While we do seem to go through cycles where publishers are more willing (and can afford) to take risks with unusual settings, it is still easier to obtain editor or agent interest in a book with (for example) a Regency setting than it is in a novel set during the Bronze Age. Still, even knowing that a sale might be made more difficult due to an unusual time period or setting, most historical romance authors won’t be deterred from pursuing an idea they find interesting, and this is as it should be. In the end, if the story holds the reader’s interest and features characters the reader cares about, the book will find a publisher.

The writer of an historical romance featuring an unusual setting faces the same challenges any writer faces: how to create a well-paced piece of fiction with believable characters that will keep a reader engrossed and turning the pages until they reach “The End.”

What strategies do you use to overcome these challenges?

I avoid investing time in developing ideas that don’t make me feel enthusiastic about the project because there is so much time and effort involved in researching and writing a novel that if I don’t love the idea going in, it will be very difficult to sustain interest for the length of time it takes to complete a 400 page manuscript, and I have even less hope of engaging a reader if I’m not excited about the story.

This is especially true in the research phase because if it feels like I’m preparing to write a paper for a college course, the end result is going to be about as fascinating to the reader. I look for something unique in terms of era, setting, or plot idea that stimulates my imagination and makes me want to do the research.
The ratio of history-to-romance really depends upon the setting of the story because some novels may require more narrative explaining the historical context than others, so that the reader can have better insight into character goals and motivations. For example, some background about the Civil War will be needed to set the stage for a novel featuring two brothers divided by war, one fighting for the North and the other for the South.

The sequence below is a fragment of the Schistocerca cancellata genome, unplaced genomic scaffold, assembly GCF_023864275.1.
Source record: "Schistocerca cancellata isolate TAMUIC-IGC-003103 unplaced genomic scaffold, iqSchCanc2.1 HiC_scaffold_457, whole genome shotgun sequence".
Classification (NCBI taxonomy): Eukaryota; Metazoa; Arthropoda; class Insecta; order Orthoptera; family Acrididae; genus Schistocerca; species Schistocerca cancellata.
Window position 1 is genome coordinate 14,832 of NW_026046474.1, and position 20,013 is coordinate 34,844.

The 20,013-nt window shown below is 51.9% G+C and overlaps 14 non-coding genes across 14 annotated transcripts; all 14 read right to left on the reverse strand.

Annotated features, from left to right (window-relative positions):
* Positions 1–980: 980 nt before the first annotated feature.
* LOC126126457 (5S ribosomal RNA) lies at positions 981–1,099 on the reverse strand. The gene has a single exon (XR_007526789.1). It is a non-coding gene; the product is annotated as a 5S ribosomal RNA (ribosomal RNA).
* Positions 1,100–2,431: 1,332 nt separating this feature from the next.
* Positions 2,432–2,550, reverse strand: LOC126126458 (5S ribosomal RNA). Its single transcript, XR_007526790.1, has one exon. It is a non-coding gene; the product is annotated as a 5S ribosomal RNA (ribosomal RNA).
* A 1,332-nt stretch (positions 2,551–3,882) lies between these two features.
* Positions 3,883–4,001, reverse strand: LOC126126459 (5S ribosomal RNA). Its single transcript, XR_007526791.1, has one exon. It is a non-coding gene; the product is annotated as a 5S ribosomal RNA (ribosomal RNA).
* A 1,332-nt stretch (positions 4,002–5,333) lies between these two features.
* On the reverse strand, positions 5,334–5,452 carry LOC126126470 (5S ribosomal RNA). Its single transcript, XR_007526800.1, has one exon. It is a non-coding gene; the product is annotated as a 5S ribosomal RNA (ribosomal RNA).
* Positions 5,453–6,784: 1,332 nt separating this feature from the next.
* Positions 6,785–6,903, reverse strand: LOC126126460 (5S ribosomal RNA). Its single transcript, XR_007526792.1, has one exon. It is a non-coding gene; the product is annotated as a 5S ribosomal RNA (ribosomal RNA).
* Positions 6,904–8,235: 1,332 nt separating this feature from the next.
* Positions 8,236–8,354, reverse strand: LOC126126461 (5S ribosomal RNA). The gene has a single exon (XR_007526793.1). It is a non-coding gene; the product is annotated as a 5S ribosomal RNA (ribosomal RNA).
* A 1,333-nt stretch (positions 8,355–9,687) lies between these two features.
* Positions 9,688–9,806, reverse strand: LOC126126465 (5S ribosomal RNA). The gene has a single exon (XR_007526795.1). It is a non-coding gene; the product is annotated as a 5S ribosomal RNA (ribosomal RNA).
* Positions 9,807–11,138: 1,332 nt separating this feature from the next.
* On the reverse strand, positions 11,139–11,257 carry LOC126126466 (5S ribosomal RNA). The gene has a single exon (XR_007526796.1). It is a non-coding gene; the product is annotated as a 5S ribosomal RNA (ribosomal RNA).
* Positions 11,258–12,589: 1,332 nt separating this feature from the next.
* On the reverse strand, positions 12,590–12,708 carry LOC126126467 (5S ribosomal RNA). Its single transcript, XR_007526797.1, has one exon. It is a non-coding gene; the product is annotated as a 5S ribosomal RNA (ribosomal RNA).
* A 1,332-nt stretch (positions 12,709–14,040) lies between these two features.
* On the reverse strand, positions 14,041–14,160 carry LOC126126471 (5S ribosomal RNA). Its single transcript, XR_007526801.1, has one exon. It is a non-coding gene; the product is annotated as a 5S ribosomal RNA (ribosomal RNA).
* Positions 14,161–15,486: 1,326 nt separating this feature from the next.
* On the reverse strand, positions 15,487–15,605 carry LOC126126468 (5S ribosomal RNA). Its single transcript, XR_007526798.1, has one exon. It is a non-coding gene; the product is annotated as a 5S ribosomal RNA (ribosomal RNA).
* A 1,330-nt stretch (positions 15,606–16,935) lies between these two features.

When it comes to pitching a novel to an agent or editor, I think the best strategy is to know the marketplace. There are smaller publishers who are risk-takers and there are editors and agents who will champion a story they believe in, even when they feel it might be difficult to market. It is important to keep abreast of changes, and to know the players because they change frequently.

When reading a historical romance, what annoys you as a reader?

I don’t enjoy reading what could just as easily be a contemporary plot that has been dressed in a corset and plunked down in the middle of Regency England. People in 1810 behaved very differently than they do in 2010, and if the novel doesn’t reflect the customs and mores of the time period in which it’s set, I think the author has short-changed his or her readers by not doing the amount of research required to lend authenticity to the novel.

My personal pet peeve is when I come across phrases in dialogue that are too modern to fit the historical setting. While I appreciate not being required to slog through Middle English just for the sake of realism, I’m easily thrown out of a story when I come across phrases that don’t feel natural or believable, or contain slang terms that weren’t in use at the time. I don’t want to read dialogue where an early nineteenth century character tells another character to “stop dissin’ me!”

Lisa Marie